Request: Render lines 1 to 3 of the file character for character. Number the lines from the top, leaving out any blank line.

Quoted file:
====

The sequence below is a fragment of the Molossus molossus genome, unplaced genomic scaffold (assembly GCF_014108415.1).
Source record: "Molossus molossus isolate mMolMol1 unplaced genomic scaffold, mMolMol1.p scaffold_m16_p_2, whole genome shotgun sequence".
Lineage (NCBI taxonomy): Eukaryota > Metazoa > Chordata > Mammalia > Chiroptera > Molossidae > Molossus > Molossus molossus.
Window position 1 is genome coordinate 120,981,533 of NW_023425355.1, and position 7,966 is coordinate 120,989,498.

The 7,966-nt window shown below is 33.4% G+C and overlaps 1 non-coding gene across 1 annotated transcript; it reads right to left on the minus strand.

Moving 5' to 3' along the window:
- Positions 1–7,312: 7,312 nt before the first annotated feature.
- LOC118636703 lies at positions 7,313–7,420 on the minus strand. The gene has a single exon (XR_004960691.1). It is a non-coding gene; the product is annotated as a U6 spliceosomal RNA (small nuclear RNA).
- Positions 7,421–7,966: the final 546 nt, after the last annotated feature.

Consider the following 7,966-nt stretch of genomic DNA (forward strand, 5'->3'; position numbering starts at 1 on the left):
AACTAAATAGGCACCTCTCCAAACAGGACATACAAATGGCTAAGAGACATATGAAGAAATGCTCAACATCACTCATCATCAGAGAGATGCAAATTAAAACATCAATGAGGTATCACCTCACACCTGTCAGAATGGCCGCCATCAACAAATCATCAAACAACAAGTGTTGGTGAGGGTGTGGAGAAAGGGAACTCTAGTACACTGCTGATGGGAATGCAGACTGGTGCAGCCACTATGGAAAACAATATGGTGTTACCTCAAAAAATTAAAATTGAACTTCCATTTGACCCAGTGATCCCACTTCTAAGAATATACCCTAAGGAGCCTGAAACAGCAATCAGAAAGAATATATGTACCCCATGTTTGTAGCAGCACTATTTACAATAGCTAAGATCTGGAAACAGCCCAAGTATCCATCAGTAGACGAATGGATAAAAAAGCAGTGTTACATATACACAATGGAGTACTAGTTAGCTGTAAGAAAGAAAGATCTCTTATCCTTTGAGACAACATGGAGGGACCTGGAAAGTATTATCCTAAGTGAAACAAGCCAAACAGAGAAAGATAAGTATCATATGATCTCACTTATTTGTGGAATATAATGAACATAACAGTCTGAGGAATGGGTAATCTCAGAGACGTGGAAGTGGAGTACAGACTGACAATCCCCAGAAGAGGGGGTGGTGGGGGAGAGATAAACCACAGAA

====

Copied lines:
The sequence below is a fragment of the Molossus molossus genome, unplaced genomic scaffold (assembly GCF_014108415.1).
Source record: "Molossus molossus isolate mMolMol1 unplaced genomic scaffold, mMolMol1.p scaffold_m16_p_2, whole genome shotgun sequence".
Lineage (NCBI taxonomy): Eukaryota > Metazoa > Chordata > Mammalia > Chiroptera > Molossidae > Molossus > Molossus molossus.